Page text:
Abie the Agent

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Abie the Agent
Harry Hershfield's Abie the Agent
Author(s)Harry Hershfield
Current status/scheduleConcluded daily & Sunday strip
Launch dateFebruary 2, 1914
End date1940
Syndicate(s)King Features Syndicate
Genre(s)Humor, immigrant Jewish life, Yiddishism

Abie the Agent was a popular American comic strip about a Jewish car salesman by Harry Hershfield. It debuted in 1914.

Publication history[edit]

When Hershfield had success with a Yiddish character in his comic strip Desperate Desmond, he was encouraged by his editor to create a new strip concerning Yiddishism and Jewish immigrants in the United States. The strip debuted in the New York Journal on February 2, 1914.[1]

Syndicated by King Features Syndicate, the strip became popular, and during 1917 two animated cartoons were made.[1] No further developments or much merchandise appeared though, and the comic strip went on hiatus between 1931 and 1935, to end during 1940.


Characters and story[edit]

Abraham Kabibble, known as Abie the Agent, was the first Jewish protagonist of an American comic strip.[2] Abie was a rebuttal of some of the Jewish stereotypes of caricatures, and represented a moderately successful (though very stingy) middle-class immigrant.[3] While Abie and his friends had many typical Jewish characteristics, such as their names or their use of Yiddish words and accents, they also lacked many of the negative or malicious elements, such as exaggerated physical traits, found in the depictions of Jews from this time. Abie was in many ways indistinguishable from other caucasian Americans, and he was a prime example of the belief in the integration of German Jews into U.S. society. During 1917, the character enlisted in the Army to help the USA win World War I.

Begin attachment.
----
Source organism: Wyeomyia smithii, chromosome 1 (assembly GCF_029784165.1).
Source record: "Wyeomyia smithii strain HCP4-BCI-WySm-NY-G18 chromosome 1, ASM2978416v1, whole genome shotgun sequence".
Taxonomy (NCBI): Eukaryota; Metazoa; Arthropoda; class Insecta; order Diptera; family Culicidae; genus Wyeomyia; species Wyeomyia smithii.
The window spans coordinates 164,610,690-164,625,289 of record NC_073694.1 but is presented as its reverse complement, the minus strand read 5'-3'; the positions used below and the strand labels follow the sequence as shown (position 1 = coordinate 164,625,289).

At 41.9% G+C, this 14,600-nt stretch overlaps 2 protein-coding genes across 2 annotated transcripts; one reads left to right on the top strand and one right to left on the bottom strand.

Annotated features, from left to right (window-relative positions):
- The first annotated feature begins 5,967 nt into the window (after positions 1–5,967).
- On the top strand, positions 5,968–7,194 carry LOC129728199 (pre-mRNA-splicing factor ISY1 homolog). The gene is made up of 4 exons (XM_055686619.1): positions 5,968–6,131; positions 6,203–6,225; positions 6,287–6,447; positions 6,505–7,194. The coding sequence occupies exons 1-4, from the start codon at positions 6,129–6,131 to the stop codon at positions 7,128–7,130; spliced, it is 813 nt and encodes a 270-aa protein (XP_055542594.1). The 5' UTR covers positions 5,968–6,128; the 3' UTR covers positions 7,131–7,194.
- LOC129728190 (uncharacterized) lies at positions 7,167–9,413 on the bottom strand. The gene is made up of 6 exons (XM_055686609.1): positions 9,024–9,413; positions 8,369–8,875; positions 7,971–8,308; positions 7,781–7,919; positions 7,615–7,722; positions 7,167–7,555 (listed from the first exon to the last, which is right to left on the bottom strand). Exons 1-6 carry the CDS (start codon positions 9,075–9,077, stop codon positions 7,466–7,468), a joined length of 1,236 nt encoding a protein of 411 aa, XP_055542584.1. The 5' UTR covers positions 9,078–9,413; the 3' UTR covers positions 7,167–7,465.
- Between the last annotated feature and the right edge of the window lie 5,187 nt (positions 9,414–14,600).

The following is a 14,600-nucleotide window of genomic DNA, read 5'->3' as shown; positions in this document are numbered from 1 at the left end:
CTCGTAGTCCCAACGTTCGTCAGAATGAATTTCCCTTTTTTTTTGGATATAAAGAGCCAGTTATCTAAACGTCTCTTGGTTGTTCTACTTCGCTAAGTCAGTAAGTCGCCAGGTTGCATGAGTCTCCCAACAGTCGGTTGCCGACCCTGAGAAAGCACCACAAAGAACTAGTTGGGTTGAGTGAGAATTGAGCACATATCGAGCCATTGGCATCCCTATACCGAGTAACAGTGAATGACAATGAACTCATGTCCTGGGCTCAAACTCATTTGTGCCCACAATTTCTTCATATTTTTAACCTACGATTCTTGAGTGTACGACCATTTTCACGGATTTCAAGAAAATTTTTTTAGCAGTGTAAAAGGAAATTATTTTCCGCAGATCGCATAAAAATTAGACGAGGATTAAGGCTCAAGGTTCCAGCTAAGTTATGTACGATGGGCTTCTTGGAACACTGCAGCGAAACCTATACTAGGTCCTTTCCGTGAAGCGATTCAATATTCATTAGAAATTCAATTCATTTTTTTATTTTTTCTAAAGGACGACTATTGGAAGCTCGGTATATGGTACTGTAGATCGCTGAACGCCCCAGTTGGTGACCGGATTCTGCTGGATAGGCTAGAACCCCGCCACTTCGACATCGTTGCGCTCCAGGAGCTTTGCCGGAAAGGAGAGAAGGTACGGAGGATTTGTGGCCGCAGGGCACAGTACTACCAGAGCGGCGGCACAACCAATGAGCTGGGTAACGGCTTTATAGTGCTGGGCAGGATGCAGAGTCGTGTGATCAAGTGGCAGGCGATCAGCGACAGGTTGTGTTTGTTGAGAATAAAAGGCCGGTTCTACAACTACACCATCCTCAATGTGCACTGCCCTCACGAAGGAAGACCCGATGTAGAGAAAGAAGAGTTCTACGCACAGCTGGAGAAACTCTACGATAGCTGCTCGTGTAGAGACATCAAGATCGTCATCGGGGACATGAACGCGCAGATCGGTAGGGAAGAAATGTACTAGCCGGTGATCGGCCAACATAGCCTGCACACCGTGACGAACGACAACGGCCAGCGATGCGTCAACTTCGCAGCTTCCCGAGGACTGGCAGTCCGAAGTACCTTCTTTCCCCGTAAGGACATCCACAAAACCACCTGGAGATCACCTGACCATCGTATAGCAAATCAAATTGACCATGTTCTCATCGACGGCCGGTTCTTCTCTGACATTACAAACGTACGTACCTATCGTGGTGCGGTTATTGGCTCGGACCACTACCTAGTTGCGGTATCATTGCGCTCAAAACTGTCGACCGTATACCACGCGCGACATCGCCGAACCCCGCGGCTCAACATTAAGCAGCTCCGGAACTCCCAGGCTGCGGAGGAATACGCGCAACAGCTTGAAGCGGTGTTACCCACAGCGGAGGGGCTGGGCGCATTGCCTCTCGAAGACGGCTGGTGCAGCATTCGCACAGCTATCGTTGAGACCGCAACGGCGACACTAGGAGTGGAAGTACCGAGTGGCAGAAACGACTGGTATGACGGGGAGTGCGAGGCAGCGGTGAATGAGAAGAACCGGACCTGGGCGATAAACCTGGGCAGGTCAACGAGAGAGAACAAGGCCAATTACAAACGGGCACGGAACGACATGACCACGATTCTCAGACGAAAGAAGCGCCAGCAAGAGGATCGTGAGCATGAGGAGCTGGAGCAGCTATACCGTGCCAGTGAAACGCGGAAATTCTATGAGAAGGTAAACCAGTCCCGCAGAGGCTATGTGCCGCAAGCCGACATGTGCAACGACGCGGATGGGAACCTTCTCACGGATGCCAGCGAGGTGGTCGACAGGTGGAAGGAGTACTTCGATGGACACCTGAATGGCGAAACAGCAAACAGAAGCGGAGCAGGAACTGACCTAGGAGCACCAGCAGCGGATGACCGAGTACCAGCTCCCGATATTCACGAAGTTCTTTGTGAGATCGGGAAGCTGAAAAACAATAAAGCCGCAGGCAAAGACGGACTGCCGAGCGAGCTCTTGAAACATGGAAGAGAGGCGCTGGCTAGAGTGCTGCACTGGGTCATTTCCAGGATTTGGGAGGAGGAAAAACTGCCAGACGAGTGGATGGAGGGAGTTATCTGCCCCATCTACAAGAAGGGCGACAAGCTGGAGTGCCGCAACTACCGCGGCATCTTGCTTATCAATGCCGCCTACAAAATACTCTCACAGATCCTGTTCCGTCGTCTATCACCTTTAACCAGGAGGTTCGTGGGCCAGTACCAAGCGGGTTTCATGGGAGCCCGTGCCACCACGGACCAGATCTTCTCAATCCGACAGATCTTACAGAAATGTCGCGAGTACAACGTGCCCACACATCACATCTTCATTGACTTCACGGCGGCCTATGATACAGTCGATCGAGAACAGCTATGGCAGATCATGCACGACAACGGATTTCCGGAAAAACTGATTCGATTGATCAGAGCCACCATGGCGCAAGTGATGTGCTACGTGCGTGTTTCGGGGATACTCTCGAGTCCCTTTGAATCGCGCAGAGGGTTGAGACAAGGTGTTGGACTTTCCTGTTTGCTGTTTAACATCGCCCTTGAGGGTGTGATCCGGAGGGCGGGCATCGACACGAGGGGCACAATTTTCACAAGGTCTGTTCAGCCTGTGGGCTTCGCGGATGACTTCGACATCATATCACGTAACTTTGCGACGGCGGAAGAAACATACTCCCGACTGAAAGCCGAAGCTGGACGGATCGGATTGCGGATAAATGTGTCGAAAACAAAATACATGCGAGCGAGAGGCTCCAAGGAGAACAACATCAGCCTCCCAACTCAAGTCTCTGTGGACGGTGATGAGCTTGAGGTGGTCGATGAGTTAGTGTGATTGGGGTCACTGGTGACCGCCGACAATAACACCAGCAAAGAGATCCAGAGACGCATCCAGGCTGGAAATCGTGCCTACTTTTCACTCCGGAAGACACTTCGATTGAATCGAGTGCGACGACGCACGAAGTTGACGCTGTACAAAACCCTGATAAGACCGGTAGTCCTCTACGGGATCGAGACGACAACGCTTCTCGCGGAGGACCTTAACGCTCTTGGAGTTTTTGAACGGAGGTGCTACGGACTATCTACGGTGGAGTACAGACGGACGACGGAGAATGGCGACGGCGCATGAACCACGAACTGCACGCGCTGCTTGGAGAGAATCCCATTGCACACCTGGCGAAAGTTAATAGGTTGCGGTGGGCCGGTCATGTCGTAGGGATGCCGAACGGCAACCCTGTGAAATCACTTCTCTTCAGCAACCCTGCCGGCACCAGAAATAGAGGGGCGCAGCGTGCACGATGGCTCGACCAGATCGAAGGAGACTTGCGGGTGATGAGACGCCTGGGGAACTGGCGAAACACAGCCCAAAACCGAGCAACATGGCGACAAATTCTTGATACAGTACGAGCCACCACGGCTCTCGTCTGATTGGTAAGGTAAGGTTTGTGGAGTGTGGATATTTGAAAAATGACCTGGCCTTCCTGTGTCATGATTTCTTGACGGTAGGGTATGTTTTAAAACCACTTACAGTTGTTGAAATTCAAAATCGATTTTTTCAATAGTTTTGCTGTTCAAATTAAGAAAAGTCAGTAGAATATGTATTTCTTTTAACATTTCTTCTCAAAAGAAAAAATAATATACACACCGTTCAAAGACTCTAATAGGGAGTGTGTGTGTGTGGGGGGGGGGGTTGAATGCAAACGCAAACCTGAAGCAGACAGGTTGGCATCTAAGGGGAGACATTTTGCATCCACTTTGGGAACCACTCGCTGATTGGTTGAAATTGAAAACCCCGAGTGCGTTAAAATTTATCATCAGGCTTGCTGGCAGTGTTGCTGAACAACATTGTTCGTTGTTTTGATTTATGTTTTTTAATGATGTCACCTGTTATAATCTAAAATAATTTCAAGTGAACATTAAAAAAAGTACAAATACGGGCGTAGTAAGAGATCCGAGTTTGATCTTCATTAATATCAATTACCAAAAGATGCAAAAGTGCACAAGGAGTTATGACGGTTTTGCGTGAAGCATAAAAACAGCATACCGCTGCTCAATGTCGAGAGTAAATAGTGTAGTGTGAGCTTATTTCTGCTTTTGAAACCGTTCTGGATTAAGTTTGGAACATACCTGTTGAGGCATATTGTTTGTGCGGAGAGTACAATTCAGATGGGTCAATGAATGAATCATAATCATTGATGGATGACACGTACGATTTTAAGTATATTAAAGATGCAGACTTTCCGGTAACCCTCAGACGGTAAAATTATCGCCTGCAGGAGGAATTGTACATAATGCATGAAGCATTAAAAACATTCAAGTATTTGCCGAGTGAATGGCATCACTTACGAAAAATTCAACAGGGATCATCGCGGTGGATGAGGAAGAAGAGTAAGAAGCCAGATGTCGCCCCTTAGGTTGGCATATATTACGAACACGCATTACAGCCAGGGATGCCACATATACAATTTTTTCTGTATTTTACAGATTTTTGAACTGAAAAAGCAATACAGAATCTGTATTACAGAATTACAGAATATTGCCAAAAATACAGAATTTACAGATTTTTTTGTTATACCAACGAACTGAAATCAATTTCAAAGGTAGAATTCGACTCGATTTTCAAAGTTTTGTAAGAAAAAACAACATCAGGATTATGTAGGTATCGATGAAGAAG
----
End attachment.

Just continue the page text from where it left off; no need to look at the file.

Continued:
The character lost many of his more typical Jewish characteristics over the decades, showing his successful integration but also slowly diminishing the particular features of this comic strip.[4] The comic was produced by a Jewish artist, but can be considered discriminatory since it arguably only tried to promote the assimilation of Jews as caucasian Americans, at the same time distinguishing them from other ethnicities like Mexicans or African Americans who were often depicted negatively.[4]

In popular culture[edit]

An indication of the strip's popularity was the reference to Abie Kabibble in the 1930 Marx Brothers movie Animal Crackers.[4]

Harry Hershfield's Abie the Agent (1917)

See also[edit]


  1. ^ a b Abie the Agent at Don Markstein's Toonopedia. Archived from the original on March 13, 2012.
  2. ^ Paul Buhle (2000-09-28). "Walker in the Imagined City". The Nation. Retrieved 2007-04-23.
  3. ^ Craig D'Ooge (1995-06-23). "'Featuring the Funnies': Exhibition Displays 100 Years of Comic Strips". The Library of Congress. Archived from the original on 30 April 2007. Retrieved 2007-04-23.
  4. ^ a b c Moss, Richard (February 2007). "Racial Anxiety on the Comics Page: Harry Hershfield's "Abie the Agent," 1914-1940". The Journal of Popular Culture. 40 (1): 90–108. doi:10.1111/j.1540-5931.2007.00355.x. Retrieved 2007-04-23.

External links[edit]